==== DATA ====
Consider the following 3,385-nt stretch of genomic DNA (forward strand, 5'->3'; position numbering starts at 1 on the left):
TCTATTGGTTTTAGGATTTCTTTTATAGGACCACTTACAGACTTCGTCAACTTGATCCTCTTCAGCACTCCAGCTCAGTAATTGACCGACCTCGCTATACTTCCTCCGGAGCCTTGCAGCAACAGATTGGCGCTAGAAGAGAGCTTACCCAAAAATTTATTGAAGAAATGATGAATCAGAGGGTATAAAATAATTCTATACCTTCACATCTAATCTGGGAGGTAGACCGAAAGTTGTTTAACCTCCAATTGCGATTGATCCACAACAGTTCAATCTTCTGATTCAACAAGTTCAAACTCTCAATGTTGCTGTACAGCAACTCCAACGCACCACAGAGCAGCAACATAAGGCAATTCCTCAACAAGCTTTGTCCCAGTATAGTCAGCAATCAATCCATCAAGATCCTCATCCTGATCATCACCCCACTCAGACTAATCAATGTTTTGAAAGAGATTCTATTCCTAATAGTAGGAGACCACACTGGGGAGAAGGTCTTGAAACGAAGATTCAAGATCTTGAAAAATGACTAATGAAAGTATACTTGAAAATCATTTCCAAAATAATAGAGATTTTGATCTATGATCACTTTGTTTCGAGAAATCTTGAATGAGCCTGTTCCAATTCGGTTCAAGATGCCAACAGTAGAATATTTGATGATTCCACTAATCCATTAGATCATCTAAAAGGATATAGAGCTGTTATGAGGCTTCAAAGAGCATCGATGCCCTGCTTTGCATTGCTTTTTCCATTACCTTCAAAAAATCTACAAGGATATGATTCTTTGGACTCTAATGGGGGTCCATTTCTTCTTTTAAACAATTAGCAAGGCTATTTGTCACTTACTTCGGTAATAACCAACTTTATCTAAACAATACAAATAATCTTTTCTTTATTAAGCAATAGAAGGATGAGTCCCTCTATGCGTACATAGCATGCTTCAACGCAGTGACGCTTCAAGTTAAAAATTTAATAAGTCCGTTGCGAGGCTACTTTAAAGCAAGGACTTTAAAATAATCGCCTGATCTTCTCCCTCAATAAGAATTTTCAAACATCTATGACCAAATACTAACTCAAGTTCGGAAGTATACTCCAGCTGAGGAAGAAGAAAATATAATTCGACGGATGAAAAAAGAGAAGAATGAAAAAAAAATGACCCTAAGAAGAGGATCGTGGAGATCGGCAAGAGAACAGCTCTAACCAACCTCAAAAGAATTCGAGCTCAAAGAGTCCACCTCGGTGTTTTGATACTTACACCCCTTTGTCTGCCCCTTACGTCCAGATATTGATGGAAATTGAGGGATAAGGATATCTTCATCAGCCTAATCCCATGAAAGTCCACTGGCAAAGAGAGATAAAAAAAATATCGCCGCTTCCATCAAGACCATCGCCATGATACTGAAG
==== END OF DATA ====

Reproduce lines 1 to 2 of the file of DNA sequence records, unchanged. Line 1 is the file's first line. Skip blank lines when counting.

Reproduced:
Consider the following 3,385-nt stretch of genomic DNA (forward strand, 5'->3'; position numbering starts at 1 on the left):
TCTATTGGTTTTAGGATTTCTTTTATAGGACCACTTACAGACTTCGTCAACTTGATCCTCTTCAGCACTCCAGCTCAGTAATTGACCGACCTCGCTATACTTCCTCCGGAGCCTTGCAGCAACAGATTGGCGCTAGAAGAGAGCTTACCCAAAAATTTATTGAAGAAATGATGAATCAGAGGGTATAAAATAATTCTATACCTTCACATCTAATCTGGGAGGTAGACCGAAAGTTGTTTAACCTCCAATTGCGATTGATCCACAACAGTTCAATCTTCTGATTCAACAAGTTCAAACTCTCAATGTTGCTGTACAGCAACTCCAACGCACCACAGAGCAGCAACATAAGGCAATTCCTCAACAAGCTTTGTCCCAGTATAGTCAGCAATCAATCCATCAAGATCCTCATCCTGATCATCACCCCACTCAGACTAATCAATGTTTTGAAAGAGATTCTATTCCTAATAGTAGGAGACCACACTGGGGAGAAGGTCTTGAAACGAAGATTCAAGATCTTGAAAAATGACTAATGAAAGTATACTTGAAAATCATTTCCAAAATAATAGAGATTTTGATCTATGATCACTTTGTTTCGAGAAATCTTGAATGAGCCTGTTCCAATTCGGTTCAAGATGCCAACAGTAGAATATTTGATGATTCCACTAATCCATTAGATCATCTAAAAGGATATAGAGCTGTTATGAGGCTTCAAAGAGCATCGATGCCCTGCTTTGCATTGCTTTTTCCATTACCTTCAAAAAATCTACAAGGATATGATTCTTTGGACTCTAATGGGGGTCCATTTCTTCTTTTAAACAATTAGCAAGGCTATTTGTCACTTACTTCGGTAATAACCAACTTTATCTAAACAATACAAATAATCTTTTCTTTATTAAGCAATAGAAGGATGAGTCCCTCTATGCGTACATAGCATGCTTCAACGCAGTGACGCTTCAAGTTAAAAATTTAATAAGTCCGTTGCGAGGCTACTTTAAAGCAAGGACTTTAAAATAATCGCCTGATCTTCTCCCTCAATAAGAATTTTCAAACATCTATGACCAAATACTAACTCAAGTTCGGAAGTATACTCCAGCTGAGGAAGAAGAAAATATAATTCGACGGATGAAAAAAGAGAAGAATGAAAAAAAAATGACCCTAAGAAGAGGATCGTGGAGATCGGCAAGAGAACAGCTCTAACCAACCTCAAAAGAATTCGAGCTCAAAGAGTCCACCTCGGTGTTTTGATACTTACACCCCTTTGTCTGCCCCTTACGTCCAGATATTGATGGAAATTGAGGGATAAGGATATCTTCATCAGCCTAATCCCATGAAAGTCCACTGGCAAAGAGAGATAAAAAAAATATCGCCGCTTCCATCAAGACCATCGCCATGATACTGAAG